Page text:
A level designer is considered the complete package, who can take the rough theme of a game from a document and turn it into an exciting game experience. For me a level that can be remembered long after playing it must be good. I often judge a level a long time after playing it. This might be a little basic but it's the bottom line of a great environment. I then ask myself what makes them so memorable? It could be a clever twist in the story, fun combat situations, perfect pacing? This is the time to explore the level's stories because from them, the significant parts of the level's design will emerge. Regardless of the narrative of the game, each level has the potential to tell many layers of its own background story. Even an empty office has the potential to tell little stories that transform it from a dull set of plain rooms into a real place through artfully placed builder's tools, scrounged furniture, used cups, and discarded rubbish. But the real power of level stories has nothing to do with set dressing, it is the ability to provide you with contextual game play scenarios that the story-based method really shines. I would argue that the power to immerse the player, to absorb his attention completely, is the common attribute of the greatest and most successful games. Gathering and studying reference is critical to creating immersion for the player. It is something that every one involved in the design should be apart of.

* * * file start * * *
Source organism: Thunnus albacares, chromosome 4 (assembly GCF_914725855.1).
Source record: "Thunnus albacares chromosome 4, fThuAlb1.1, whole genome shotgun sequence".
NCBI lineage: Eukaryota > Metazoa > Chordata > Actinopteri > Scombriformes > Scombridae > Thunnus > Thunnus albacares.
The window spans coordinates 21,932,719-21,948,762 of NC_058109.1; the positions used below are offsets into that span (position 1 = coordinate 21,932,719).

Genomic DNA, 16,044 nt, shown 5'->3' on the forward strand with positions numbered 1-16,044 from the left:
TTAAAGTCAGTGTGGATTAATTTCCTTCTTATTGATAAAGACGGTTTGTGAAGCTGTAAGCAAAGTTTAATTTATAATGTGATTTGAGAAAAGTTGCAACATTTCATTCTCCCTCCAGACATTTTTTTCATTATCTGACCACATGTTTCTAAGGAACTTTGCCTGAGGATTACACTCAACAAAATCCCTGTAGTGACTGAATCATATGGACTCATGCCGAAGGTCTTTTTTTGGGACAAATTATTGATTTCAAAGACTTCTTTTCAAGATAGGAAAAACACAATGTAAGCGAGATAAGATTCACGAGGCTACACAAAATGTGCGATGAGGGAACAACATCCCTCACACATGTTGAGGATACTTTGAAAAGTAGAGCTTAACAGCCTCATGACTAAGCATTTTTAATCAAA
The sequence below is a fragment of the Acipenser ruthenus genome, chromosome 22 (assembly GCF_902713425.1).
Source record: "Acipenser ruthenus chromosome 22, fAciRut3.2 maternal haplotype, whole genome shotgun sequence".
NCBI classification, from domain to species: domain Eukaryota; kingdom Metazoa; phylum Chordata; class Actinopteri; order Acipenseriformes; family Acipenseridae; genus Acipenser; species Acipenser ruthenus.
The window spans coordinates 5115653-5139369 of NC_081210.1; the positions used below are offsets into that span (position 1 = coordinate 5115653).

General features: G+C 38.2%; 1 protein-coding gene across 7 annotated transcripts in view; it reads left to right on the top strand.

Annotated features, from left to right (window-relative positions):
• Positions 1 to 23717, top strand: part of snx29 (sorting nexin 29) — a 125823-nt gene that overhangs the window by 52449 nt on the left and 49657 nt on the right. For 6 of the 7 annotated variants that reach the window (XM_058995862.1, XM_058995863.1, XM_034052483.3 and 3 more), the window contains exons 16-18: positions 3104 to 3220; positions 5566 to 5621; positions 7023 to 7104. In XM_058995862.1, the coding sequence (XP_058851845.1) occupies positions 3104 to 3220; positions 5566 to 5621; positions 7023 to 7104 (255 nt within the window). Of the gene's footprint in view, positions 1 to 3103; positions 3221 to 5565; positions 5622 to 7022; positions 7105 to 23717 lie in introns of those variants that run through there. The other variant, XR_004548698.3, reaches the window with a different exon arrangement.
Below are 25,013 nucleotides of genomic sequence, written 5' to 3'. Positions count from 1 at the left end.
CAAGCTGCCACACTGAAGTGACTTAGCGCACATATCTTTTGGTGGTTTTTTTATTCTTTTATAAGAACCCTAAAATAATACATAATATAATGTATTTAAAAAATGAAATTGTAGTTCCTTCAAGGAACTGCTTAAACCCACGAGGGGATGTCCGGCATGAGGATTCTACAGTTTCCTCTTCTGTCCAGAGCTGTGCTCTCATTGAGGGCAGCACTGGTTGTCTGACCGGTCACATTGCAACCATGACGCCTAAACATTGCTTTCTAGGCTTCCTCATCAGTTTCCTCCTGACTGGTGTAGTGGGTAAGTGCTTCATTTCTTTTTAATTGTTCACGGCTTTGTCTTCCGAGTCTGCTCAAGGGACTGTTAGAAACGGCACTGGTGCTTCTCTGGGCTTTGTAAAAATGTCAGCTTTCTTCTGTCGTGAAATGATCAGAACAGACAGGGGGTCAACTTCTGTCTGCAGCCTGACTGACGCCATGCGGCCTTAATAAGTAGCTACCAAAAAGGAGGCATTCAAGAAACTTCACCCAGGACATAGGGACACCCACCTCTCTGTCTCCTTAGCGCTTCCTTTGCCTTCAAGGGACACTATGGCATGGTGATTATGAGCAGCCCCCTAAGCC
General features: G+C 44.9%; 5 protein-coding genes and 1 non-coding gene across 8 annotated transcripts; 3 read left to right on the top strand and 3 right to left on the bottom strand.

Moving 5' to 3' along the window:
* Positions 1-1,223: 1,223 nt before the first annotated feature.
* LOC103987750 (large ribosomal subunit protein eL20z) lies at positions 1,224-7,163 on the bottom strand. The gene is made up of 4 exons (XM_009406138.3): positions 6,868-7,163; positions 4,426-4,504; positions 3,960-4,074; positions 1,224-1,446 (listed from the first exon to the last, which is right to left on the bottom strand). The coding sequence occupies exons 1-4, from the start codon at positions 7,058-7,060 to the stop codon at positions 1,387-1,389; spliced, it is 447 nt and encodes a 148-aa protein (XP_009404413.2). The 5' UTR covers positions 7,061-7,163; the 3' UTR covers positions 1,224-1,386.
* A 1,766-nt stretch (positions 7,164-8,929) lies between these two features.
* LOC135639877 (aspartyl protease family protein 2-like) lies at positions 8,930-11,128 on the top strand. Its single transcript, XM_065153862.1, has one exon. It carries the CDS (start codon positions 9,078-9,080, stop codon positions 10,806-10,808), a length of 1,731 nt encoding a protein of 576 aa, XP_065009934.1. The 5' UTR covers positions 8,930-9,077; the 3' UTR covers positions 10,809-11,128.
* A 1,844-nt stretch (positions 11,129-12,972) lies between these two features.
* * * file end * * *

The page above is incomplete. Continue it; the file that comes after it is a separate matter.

Everyone stores simplified constructions of reality in their mind; schemata that codify the critical features of the world around us. We use our schemata to recognize and interpret everything we experience. We also use those same simplified representations of reality to recreate it through art. Because no two people use precisely the same critical features to build their schemata, every person's art has a unique look, filtered through the lens of their uniquely simplified representations of reality. When we are creating worlds in games, immersion is only possible for the player if we can convince the players that the space is authentic (whether stylized or not.) If the critical features on screen don't match up with the critical features of the player's schemata, then he or she will not be fooled by it. So as game makers we must have really precise schemata to convince the widest selection of players. American dumpsters sitting in the back streets of Paris or French road signs on the streets of Chicago might seem acceptable to the developers because they do not mismatch with their very simple schemata of those distant locations, but these contextually inappropriate placements will be laughably inaccurate to people really familiar with those places. Given that games are released worldwide, it is difficult to overestimate the damage to audience immersion and perception done by poorly researched levels for a large percentage of your audience. It's your worldwide reputation on the line.